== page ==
NiCoFeCuSi or SiO2CSMg
IBefore97.871.450.450.100.19trace0.05-
After98.241.090.360.100.06--0.11
IIBefore98.211.190.250.070.24tracetrace-
After98.381.040.320.070.07--0.12


Other substances can be used, but less advantageously, than magnesium - e.g. aluminium, calcium, or a calcium-zinc alloy; black flux and coal have been tried, and here it is thought that the deoxidation is due to the formation of the vapour of potassium. The Societe Anonyme Fonderie de Nickel et Metaux Blancs recommended aluminium or potassium cyanide. J. Gamier, and G. A. Boeddicker recommended, say, 1.5 to 3 per cent, of manganese as a purifier; F. Osmond, R. Fleitmann, G. Selve and F. Lotter proposed mixing manganese dioxide with the nickel oxide before the oxide is reduced; P. D. Merica used aluminium. H. C. C. de Ruolz, H. C. C. de Ruolz and A. L. M. de Fontenay tried phosphorus to deoxidize nickel, but J. Gamier said that if over one-three thousandth part of phosphorus is present the nickel becomes harder, but less malleable; he therefore recommended a phosphor-nickel with about 6 per cent, of phosphorus as a deoxidizer. L. Schmal used a magnesium-manganese phosphide; this was discussed by C. Roberts.

P. D. Merica and R. G. Waltenberg showed that the magnesium, etc., act not by removing oxygen, for they found that the presence of carbon, silicon, iron, copper, arsenic, cobalt, manganese, and oxygen had little effect on the malleability of nickel, and similarly also with the occluded gases carbon monoxide and dioxide, hydrogen, and nitrogen. They found that sulphur, and sulphur alone, is responsible for the brittleness of ordinary nickel. Commercial nickel with less than 0.005 per cent, of sulphur is malleable both hot and cold, before and after remelting, and without any addition of manganese, and magnesium. As little as 0.01 of sulphur makes the metal almost completely non-malleable. This profound effect is due to the formation of a film of nickel sulphide which surrounds each metallic grain of nickel and lowers the intercrystalline cohesion of the mass even at low temp. The addition of 0.5 to 1.0 per cent, of manganese improves the malleability of nickel with 0.01 per cent, of sulphur; and the addition of 0.5 to 0.10 per cent, of magnesium completely restores its malleability. The facts also apply to monel metal.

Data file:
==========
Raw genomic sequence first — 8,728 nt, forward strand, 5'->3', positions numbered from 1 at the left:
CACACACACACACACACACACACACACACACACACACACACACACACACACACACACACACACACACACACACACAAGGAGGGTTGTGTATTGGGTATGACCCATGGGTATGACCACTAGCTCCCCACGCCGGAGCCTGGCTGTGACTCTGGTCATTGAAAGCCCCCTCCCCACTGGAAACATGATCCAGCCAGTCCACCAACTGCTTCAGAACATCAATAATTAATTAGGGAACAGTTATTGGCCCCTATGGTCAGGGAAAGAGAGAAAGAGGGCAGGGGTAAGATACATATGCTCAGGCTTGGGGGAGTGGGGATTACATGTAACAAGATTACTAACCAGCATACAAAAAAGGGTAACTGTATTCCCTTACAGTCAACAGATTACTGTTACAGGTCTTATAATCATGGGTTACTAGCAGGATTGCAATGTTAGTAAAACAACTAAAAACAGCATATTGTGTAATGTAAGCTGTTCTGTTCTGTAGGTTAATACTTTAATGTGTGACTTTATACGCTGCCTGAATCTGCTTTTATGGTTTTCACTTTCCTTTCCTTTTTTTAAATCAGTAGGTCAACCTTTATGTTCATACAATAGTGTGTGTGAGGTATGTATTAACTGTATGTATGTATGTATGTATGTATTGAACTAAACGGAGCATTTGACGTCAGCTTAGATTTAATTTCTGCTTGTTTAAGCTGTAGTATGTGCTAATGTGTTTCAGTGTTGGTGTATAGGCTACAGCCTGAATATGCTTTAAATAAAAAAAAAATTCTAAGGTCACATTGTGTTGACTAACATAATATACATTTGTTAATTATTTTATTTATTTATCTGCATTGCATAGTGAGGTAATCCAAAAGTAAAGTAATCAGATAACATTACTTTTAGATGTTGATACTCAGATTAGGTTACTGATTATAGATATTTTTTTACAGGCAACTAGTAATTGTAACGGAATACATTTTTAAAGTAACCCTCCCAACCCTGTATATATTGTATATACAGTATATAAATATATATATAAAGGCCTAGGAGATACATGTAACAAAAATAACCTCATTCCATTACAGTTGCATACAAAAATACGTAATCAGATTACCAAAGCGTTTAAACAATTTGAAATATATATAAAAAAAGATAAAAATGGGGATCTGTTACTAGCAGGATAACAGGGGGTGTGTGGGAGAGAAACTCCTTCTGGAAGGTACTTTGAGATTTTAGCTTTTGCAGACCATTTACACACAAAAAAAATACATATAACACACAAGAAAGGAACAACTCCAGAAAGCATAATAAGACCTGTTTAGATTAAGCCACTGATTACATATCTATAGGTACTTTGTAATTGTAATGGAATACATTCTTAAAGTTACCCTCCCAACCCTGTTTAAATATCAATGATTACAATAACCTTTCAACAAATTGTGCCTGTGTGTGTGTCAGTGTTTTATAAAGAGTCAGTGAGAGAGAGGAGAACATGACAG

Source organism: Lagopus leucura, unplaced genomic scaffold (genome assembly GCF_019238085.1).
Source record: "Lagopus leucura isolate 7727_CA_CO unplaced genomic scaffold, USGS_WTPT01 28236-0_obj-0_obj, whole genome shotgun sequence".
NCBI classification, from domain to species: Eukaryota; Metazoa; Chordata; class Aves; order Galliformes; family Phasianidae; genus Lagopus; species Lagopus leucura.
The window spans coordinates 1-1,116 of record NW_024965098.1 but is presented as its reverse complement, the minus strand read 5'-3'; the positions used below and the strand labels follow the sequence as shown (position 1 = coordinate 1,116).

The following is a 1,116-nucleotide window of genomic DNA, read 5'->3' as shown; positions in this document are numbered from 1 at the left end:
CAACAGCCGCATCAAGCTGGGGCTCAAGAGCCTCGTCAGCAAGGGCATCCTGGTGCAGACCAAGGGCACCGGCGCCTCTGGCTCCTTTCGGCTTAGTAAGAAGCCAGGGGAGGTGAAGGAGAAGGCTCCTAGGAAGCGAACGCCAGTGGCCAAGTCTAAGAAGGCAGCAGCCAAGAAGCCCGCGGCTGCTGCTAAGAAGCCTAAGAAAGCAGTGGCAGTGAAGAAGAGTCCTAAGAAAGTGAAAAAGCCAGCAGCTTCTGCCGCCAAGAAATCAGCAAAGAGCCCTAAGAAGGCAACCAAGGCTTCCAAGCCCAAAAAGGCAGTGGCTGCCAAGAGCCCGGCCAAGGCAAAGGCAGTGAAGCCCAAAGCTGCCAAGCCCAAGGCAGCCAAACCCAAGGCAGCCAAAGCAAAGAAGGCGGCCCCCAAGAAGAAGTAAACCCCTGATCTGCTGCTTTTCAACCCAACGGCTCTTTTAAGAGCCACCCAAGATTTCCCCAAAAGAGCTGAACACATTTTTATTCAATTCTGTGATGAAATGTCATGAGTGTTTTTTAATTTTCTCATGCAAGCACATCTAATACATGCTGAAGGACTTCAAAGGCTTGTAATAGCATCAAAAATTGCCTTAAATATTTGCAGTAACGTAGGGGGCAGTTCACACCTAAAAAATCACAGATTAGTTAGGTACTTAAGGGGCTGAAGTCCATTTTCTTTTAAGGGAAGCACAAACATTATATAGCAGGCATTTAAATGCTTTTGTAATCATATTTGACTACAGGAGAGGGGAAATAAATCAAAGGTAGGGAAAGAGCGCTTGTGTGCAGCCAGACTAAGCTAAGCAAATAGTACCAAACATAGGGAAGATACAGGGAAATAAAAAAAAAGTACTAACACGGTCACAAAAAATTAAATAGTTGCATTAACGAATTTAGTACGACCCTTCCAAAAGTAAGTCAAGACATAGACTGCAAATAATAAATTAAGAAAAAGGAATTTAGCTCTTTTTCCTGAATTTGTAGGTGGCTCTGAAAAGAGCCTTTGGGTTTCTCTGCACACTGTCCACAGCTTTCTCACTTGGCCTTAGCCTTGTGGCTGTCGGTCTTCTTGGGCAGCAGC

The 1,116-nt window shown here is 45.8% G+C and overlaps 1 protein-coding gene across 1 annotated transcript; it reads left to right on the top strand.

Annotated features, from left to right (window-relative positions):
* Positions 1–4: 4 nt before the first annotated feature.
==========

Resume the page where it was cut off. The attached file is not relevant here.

A number of wet processes have been employed for purifying nickel; Thus, H. St. C. Deville evaporated the nitric acid soln. of the metal in order to remove the iron; the residue was taken up with water and treated with hydrogen sulphide. The filtrate was boiled and filtered to remove sulphur, and then treated with oxalic acid and boiled a few minutes; nickel oxalate separates from the acid soln. The oxalate was then treated in a lime crucible while protected from air. The oxalate can also be reduced by heating it in dry air, and then in hydrogen. Modifications of the process were employed by R. Schneider, H. Baubigny, and C. Zimmermann. L. Thompson finally fused the metal under borax in a fireclay crucible. Methods of purification were also employed by F. Claudet, G. Delvaux, P. Dirvell, N. W. Fischer, P. J. Robiquet, F. Gauhe, A. Guyard, M. Ilinsky and G. von Knorre, A. Laugier, J. von Liebig, A. Patera, R. Phillips, F. Pisani, F. Rose, H. Rose, R. Schneider, S. P. L. Sorensen, A. Terreil, and L. Thompson. The separation of nickel and cobalt is discussed in connection with the latter element.